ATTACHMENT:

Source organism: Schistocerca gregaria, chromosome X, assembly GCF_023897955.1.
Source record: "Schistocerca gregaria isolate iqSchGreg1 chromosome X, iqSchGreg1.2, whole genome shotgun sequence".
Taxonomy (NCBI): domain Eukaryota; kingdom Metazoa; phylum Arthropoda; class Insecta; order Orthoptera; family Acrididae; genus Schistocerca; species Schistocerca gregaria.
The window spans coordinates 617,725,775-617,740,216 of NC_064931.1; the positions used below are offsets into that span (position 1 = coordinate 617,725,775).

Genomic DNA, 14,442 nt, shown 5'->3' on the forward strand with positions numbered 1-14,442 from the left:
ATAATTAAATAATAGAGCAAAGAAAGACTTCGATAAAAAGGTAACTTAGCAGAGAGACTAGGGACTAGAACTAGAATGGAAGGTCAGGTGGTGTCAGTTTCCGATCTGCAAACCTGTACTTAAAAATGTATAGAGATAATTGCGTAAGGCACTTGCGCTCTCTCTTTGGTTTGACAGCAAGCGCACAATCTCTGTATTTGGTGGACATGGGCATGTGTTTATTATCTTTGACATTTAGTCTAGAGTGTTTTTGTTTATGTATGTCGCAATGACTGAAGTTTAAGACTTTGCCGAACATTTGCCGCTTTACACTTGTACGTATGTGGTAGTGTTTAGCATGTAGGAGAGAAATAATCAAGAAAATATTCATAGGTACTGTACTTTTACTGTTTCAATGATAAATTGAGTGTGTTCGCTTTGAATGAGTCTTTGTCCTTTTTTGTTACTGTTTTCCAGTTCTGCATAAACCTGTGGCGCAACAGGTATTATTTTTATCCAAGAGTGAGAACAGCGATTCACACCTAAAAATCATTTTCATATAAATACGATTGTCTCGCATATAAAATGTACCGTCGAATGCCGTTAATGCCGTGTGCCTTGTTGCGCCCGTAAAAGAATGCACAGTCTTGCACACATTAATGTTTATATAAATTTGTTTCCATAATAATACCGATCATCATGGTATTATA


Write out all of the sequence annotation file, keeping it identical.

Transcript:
Source organism: Schistocerca gregaria, chromosome X, assembly GCF_023897955.1.
Source record: "Schistocerca gregaria isolate iqSchGreg1 chromosome X, iqSchGreg1.2, whole genome shotgun sequence".
Taxonomy (NCBI): domain Eukaryota; kingdom Metazoa; phylum Arthropoda; class Insecta; order Orthoptera; family Acrididae; genus Schistocerca; species Schistocerca gregaria.
The window spans coordinates 617,725,775-617,740,216 of NC_064931.1; the positions used below are offsets into that span (position 1 = coordinate 617,725,775).

Genomic DNA, 14,442 nt, shown 5'->3' on the forward strand with positions numbered 1-14,442 from the left:
ATAATTAAATAATAGAGCAAAGAAAGACTTCGATAAAAAGGTAACTTAGCAGAGAGACTAGGGACTAGAACTAGAATGGAAGGTCAGGTGGTGTCAGTTTCCGATCTGCAAACCTGTACTTAAAAATGTATAGAGATAATTGCGTAAGGCACTTGCGCTCTCTCTTTGGTTTGACAGCAAGCGCACAATCTCTGTATTTGGTGGACATGGGCATGTGTTTATTATCTTTGACATTTAGTCTAGAGTGTTTTTGTTTATGTATGTCGCAATGACTGAAGTTTAAGACTTTGCCGAACATTTGCCGCTTTACACTTGTACGTATGTGGTAGTGTTTAGCATGTAGGAGAGAAATAATCAAGAAAATATTCATAGGTACTGTACTTTTACTGTTTCAATGATAAATTGAGTGTGTTCGCTTTGAATGAGTCTTTGTCCTTTTTTGTTACTGTTTTCCAGTTCTGCATAAACCTGTGGCGCAACAGGTATTATTTTTATCCAAGAGTGAGAACAGCGATTCACACCTAAAAATCATTTTCATATAAATACGATTGTCTCGCATATAAAATGTACCGTCGAATGCCGTTAATGCCGTGTGCCTTGTTGCGCCCGTAAAAGAATGCACAGTCTTGCACACATTAATGTTTATATAAATTTGTTTCCATAATAATACCGATCATCATGGTATTATA